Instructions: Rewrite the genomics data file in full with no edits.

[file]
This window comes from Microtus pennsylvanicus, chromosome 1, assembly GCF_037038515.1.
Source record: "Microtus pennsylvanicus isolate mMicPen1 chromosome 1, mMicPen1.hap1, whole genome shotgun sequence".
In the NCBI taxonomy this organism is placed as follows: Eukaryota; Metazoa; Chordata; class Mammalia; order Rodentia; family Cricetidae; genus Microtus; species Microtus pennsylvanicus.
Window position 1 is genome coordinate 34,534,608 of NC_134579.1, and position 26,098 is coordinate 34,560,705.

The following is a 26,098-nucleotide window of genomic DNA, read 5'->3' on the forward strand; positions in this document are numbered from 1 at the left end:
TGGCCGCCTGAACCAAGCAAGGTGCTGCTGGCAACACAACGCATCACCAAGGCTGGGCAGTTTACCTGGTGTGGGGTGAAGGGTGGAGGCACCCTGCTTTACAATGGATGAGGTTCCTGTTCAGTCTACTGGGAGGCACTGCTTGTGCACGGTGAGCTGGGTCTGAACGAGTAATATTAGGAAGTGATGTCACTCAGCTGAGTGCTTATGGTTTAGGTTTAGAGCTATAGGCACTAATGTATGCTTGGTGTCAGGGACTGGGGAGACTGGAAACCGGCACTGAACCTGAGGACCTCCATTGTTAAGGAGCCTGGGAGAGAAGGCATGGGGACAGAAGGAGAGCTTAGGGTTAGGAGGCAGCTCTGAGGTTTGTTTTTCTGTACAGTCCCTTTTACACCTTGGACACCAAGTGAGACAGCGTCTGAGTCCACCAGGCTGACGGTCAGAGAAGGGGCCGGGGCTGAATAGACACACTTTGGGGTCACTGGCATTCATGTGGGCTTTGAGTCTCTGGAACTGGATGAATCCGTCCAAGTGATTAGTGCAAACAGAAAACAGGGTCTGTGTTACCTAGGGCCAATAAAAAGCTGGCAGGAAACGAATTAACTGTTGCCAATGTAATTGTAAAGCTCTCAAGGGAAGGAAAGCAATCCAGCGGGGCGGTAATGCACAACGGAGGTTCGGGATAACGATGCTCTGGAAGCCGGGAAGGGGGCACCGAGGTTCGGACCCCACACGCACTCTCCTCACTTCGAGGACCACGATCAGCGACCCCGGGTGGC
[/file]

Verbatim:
This window comes from Microtus pennsylvanicus, chromosome 1, assembly GCF_037038515.1.
Source record: "Microtus pennsylvanicus isolate mMicPen1 chromosome 1, mMicPen1.hap1, whole genome shotgun sequence".
In the NCBI taxonomy this organism is placed as follows: Eukaryota; Metazoa; Chordata; class Mammalia; order Rodentia; family Cricetidae; genus Microtus; species Microtus pennsylvanicus.
Window position 1 is genome coordinate 34,534,608 of NC_134579.1, and position 26,098 is coordinate 34,560,705.

The following is a 26,098-nucleotide window of genomic DNA, read 5'->3' on the forward strand; positions in this document are numbered from 1 at the left end:
TGGCCGCCTGAACCAAGCAAGGTGCTGCTGGCAACACAACGCATCACCAAGGCTGGGCAGTTTACCTGGTGTGGGGTGAAGGGTGGAGGCACCCTGCTTTACAATGGATGAGGTTCCTGTTCAGTCTACTGGGAGGCACTGCTTGTGCACGGTGAGCTGGGTCTGAACGAGTAATATTAGGAAGTGATGTCACTCAGCTGAGTGCTTATGGTTTAGGTTTAGAGCTATAGGCACTAATGTATGCTTGGTGTCAGGGACTGGGGAGACTGGAAACCGGCACTGAACCTGAGGACCTCCATTGTTAAGGAGCCTGGGAGAGAAGGCATGGGGACAGAAGGAGAGCTTAGGGTTAGGAGGCAGCTCTGAGGTTTGTTTTTCTGTACAGTCCCTTTTACACCTTGGACACCAAGTGAGACAGCGTCTGAGTCCACCAGGCTGACGGTCAGAGAAGGGGCCGGGGCTGAATAGACACACTTTGGGGTCACTGGCATTCATGTGGGCTTTGAGTCTCTGGAACTGGATGAATCCGTCCAAGTGATTAGTGCAAACAGAAAACAGGGTCTGTGTTACCTAGGGCCAATAAAAAGCTGGCAGGAAACGAATTAACTGTTGCCAATGTAATTGTAAAGCTCTCAAGGGAAGGAAAGCAATCCAGCGGGGCGGTAATGCACAACGGAGGTTCGGGATAACGATGCTCTGGAAGCCGGGAAGGGGGCACCGAGGTTCGGACCCCACACGCACTCTCCTCACTTCGAGGACCACGATCAGCGACCCCGGGTGGC